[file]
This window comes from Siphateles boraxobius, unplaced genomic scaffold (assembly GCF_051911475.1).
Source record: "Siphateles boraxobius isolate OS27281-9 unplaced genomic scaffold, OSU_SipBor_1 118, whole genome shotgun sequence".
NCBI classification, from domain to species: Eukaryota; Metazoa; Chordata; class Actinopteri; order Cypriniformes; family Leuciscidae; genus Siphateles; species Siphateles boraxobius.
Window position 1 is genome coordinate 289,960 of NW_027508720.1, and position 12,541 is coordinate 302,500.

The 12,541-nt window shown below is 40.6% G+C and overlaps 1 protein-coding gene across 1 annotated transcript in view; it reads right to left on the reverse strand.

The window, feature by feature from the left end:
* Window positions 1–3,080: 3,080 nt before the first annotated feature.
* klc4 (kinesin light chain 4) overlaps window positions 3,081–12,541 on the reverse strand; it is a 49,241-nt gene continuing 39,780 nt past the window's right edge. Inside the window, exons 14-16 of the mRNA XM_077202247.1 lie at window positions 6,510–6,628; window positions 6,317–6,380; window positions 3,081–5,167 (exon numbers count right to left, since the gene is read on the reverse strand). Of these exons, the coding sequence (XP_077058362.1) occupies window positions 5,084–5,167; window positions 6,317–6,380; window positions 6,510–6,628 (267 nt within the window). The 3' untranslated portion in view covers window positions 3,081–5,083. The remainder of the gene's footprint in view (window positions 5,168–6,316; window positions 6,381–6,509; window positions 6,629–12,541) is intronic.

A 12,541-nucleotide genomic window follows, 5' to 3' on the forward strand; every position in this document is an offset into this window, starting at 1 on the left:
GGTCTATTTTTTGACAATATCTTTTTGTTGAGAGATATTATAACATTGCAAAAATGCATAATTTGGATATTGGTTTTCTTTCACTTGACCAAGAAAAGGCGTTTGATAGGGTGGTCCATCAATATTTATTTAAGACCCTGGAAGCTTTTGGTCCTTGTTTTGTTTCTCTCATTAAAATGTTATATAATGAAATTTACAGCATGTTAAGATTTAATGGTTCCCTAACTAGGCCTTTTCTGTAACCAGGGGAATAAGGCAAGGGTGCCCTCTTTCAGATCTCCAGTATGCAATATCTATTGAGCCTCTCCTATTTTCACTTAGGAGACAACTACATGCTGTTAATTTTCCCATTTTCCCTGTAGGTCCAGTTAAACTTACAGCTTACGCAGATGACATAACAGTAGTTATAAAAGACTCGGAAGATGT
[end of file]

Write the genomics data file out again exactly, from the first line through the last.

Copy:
This window comes from Siphateles boraxobius, unplaced genomic scaffold (assembly GCF_051911475.1).
Source record: "Siphateles boraxobius isolate OS27281-9 unplaced genomic scaffold, OSU_SipBor_1 118, whole genome shotgun sequence".
NCBI classification, from domain to species: Eukaryota; Metazoa; Chordata; class Actinopteri; order Cypriniformes; family Leuciscidae; genus Siphateles; species Siphateles boraxobius.
Window position 1 is genome coordinate 289,960 of NW_027508720.1, and position 12,541 is coordinate 302,500.

The 12,541-nt window shown below is 40.6% G+C and overlaps 1 protein-coding gene across 1 annotated transcript in view; it reads right to left on the reverse strand.

The window, feature by feature from the left end:
* Window positions 1–3,080: 3,080 nt before the first annotated feature.
* klc4 (kinesin light chain 4) overlaps window positions 3,081–12,541 on the reverse strand; it is a 49,241-nt gene continuing 39,780 nt past the window's right edge. Inside the window, exons 14-16 of the mRNA XM_077202247.1 lie at window positions 6,510–6,628; window positions 6,317–6,380; window positions 3,081–5,167 (exon numbers count right to left, since the gene is read on the reverse strand). Of these exons, the coding sequence (XP_077058362.1) occupies window positions 5,084–5,167; window positions 6,317–6,380; window positions 6,510–6,628 (267 nt within the window). The 3' untranslated portion in view covers window positions 3,081–5,083. The remainder of the gene's footprint in view (window positions 5,168–6,316; window positions 6,381–6,509; window positions 6,629–12,541) is intronic.

A 12,541-nucleotide genomic window follows, 5' to 3' on the forward strand; every position in this document is an offset into this window, starting at 1 on the left:
GGTCTATTTTTTGACAATATCTTTTTGTTGAGAGATATTATAACATTGCAAAAATGCATAATTTGGATATTGGTTTTCTTTCACTTGACCAAGAAAAGGCGTTTGATAGGGTGGTCCATCAATATTTATTTAAGACCCTGGAAGCTTTTGGTCCTTGTTTTGTTTCTCTCATTAAAATGTTATATAATGAAATTTACAGCATGTTAAGATTTAATGGTTCCCTAACTAGGCCTTTTCTGTAACCAGGGGAATAAGGCAAGGGTGCCCTCTTTCAGATCTCCAGTATGCAATATCTATTGAGCCTCTCCTATTTTCACTTAGGAGACAACTACATGCTGTTAATTTTCCCATTTTCCCTGTAGGTCCAGTTAAACTTACAGCTTACGCAGATGACATAACAGTAGTTATAAAAGACTCGGAAGATGT